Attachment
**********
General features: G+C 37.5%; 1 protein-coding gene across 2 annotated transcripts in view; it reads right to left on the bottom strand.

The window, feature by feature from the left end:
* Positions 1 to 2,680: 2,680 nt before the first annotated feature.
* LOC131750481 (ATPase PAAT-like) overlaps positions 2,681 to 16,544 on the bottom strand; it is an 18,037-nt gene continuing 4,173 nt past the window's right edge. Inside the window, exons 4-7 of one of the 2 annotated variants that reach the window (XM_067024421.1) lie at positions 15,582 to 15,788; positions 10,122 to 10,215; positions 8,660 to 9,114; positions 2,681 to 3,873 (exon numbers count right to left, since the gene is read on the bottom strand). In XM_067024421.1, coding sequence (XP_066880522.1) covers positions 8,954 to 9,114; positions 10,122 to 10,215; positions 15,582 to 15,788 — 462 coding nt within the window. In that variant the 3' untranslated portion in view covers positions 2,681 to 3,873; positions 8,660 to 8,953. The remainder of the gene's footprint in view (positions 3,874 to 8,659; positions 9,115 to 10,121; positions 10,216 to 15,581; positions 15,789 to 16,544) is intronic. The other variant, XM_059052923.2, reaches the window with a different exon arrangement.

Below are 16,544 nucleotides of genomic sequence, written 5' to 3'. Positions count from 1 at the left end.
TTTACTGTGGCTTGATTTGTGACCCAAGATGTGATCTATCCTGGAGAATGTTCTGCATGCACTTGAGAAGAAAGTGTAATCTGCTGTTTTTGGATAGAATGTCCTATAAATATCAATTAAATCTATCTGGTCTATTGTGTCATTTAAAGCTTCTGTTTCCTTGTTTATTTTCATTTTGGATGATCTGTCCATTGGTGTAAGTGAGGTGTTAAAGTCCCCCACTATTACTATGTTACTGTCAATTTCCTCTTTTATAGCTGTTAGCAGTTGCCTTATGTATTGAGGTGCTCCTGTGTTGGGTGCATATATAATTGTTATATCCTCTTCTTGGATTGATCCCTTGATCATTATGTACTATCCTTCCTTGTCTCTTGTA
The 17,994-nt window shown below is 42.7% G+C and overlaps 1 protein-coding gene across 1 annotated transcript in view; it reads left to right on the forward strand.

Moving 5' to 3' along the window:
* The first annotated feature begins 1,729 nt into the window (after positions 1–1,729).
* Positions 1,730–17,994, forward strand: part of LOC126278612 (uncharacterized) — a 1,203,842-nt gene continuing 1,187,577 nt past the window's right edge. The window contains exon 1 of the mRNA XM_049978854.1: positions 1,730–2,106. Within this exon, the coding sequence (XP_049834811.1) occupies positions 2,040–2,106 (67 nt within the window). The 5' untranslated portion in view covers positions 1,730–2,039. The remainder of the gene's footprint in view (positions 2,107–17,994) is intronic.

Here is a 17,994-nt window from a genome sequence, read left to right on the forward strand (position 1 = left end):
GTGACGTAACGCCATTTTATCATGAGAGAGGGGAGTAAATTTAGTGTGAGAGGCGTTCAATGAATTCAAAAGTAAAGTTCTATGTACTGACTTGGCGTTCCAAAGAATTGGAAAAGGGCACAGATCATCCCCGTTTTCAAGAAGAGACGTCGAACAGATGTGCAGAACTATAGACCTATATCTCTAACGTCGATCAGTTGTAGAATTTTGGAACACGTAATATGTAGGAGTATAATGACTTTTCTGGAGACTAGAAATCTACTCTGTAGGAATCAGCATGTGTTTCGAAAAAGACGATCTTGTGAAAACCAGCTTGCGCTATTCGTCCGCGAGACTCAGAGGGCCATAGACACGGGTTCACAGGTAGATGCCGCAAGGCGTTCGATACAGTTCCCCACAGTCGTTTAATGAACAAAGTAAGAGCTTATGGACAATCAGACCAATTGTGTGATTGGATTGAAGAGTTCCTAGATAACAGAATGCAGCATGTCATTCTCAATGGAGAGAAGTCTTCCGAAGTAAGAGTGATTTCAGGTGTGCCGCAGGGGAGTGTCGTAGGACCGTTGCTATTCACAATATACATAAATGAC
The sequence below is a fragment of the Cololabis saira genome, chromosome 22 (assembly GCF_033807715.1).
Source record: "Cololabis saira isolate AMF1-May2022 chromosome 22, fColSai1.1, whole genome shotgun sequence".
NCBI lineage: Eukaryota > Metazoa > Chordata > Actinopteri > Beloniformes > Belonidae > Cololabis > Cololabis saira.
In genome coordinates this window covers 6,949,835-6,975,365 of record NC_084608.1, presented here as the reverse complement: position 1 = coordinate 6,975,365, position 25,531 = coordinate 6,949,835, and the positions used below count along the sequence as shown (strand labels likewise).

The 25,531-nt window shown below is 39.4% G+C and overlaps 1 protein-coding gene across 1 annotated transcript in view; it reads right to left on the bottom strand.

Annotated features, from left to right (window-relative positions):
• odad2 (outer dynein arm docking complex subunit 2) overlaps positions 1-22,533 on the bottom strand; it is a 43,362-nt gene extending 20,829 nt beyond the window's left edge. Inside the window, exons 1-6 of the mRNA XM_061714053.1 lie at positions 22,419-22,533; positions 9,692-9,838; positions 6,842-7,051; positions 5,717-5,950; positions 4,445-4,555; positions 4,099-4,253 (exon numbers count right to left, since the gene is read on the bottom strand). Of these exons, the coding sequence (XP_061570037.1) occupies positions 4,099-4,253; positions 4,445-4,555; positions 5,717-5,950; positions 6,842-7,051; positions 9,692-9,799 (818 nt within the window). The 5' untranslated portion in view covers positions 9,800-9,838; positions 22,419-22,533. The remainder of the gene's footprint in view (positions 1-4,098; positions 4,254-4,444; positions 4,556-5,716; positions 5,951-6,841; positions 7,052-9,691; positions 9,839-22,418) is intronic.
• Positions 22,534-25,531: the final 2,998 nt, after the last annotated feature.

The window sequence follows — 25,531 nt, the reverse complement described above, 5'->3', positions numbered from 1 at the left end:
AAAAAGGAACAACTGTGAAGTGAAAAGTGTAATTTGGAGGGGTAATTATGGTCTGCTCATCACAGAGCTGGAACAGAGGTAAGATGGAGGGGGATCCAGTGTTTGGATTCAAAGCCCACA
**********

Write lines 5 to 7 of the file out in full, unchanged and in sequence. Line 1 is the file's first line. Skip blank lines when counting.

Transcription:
Below are 16,544 nucleotides of genomic sequence, written 5' to 3'. Positions count from 1 at the left end.
TTTACTGTGGCTTGATTTGTGACCCAAGATGTGATCTATCCTGGAGAATGTTCTGCATGCACTTGAGAAGAAAGTGTAATCTGCTGTTTTTGGATAGAATGTCCTATAAATATCAATTAAATCTATCTGGTCTATTGTGTCATTTAAAGCTTCTGTTTCCTTGTTTATTTTCATTTTGGATGATCTGTCCATTGGTGTAAGTGAGGTGTTAAAGTCCCCCACTATTACTATGTTACTGTCAATTTCCTCTTTTATAGCTGTTAGCAGTTGCCTTATGTATTGAGGTGCTCCTGTGTTGGGTGCATATATAATTGTTATATCCTCTTCTTGGATTGATCCCTTGATCATTATGTACTATCCTTCCTTGTCTCTTGTA
The 17,994-nt window shown below is 42.7% G+C and overlaps 1 protein-coding gene across 1 annotated transcript in view; it reads left to right on the forward strand.